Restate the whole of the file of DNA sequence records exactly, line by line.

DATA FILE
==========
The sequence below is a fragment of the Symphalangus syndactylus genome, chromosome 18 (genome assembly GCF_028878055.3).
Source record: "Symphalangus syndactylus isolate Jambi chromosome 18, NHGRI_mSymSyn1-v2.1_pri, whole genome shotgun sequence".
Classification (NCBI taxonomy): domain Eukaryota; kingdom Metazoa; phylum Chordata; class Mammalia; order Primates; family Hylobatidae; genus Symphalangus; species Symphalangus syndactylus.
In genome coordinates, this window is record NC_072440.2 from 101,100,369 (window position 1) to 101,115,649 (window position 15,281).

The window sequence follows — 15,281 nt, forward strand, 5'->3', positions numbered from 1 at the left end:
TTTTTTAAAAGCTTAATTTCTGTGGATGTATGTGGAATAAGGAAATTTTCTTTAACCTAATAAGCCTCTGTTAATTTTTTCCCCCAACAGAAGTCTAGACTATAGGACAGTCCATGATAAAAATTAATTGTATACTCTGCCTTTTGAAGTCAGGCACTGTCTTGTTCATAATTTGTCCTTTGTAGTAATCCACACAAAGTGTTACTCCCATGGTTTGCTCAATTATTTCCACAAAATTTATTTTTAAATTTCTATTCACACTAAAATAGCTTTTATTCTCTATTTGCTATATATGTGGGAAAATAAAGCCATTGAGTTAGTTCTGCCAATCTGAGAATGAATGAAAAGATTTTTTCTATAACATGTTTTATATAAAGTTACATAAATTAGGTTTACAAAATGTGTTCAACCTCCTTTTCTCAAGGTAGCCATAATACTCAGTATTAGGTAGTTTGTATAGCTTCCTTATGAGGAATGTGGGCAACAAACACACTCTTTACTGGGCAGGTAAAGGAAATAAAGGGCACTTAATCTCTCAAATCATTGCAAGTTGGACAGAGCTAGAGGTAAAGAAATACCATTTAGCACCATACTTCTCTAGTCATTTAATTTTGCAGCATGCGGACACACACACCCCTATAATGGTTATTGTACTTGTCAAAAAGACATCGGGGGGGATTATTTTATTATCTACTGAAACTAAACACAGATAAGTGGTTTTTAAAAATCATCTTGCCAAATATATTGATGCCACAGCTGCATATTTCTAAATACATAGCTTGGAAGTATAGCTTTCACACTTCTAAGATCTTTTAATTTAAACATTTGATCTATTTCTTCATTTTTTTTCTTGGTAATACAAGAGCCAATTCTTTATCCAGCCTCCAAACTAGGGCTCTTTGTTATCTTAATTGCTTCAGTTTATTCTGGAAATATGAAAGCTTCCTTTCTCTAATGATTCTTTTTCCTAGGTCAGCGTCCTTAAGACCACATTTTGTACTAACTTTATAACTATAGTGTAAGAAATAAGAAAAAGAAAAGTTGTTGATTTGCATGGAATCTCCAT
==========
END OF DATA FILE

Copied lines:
The sequence below is a fragment of the Symphalangus syndactylus genome, chromosome 18 (genome assembly GCF_028878055.3).
Source record: "Symphalangus syndactylus isolate Jambi chromosome 18, NHGRI_mSymSyn1-v2.1_pri, whole genome shotgun sequence".
Classification (NCBI taxonomy): domain Eukaryota; kingdom Metazoa; phylum Chordata; class Mammalia; order Primates; family Hylobatidae; genus Symphalangus; species Symphalangus syndactylus.
In genome coordinates, this window is record NC_072440.2 from 101,100,369 (window position 1) to 101,115,649 (window position 15,281).

The window sequence follows — 15,281 nt, forward strand, 5'->3', positions numbered from 1 at the left end:
TTTTTTAAAAGCTTAATTTCTGTGGATGTATGTGGAATAAGGAAATTTTCTTTAACCTAATAAGCCTCTGTTAATTTTTTCCCCCAACAGAAGTCTAGACTATAGGACAGTCCATGATAAAAATTAATTGTATACTCTGCCTTTTGAAGTCAGGCACTGTCTTGTTCATAATTTGTCCTTTGTAGTAATCCACACAAAGTGTTACTCCCATGGTTTGCTCAATTATTTCCACAAAATTTATTTTTAAATTTCTATTCACACTAAAATAGCTTTTATTCTCTATTTGCTATATATGTGGGAAAATAAAGCCATTGAGTTAGTTCTGCCAATCTGAGAATGAATGAAAAGATTTTTTCTATAACATGTTTTATATAAAGTTACATAAATTAGGTTTACAAAATGTGTTCAACCTCCTTTTCTCAAGGTAGCCATAATACTCAGTATTAGGTAGTTTGTATAGCTTCCTTATGAGGAATGTGGGCAACAAACACACTCTTTACTGGGCAGGTAAAGGAAATAAAGGGCACTTAATCTCTCAAATCATTGCAAGTTGGACAGAGCTAGAGGTAAAGAAATACCATTTAGCACCATACTTCTCTAGTCATTTAATTTTGCAGCATGCGGACACACACACCCCTATAATGGTTATTGTACTTGTCAAAAAGACATCGGGGGGGATTATTTTATTATCTACTGAAACTAAACACAGATAAGTGGTTTTTAAAAATCATCTTGCCAAATATATTGATGCCACAGCTGCATATTTCTAAATACATAGCTTGGAAGTATAGCTTTCACACTTCTAAGATCTTTTAATTTAAACATTTGATCTATTTCTTCATTTTTTTTCTTGGTAATACAAGAGCCAATTCTTTATCCAGCCTCCAAACTAGGGCTCTTTGTTATCTTAATTGCTTCAGTTTATTCTGGAAATATGAAAGCTTCCTTTCTCTAATGATTCTTTTTCCTAGGTCAGCGTCCTTAAGACCACATTTTGTACTAACTTTATAACTATAGTGTAAGAAATAAGAAAAAGAAAAGTTGTTGATTTGCATGGAATCTCCAT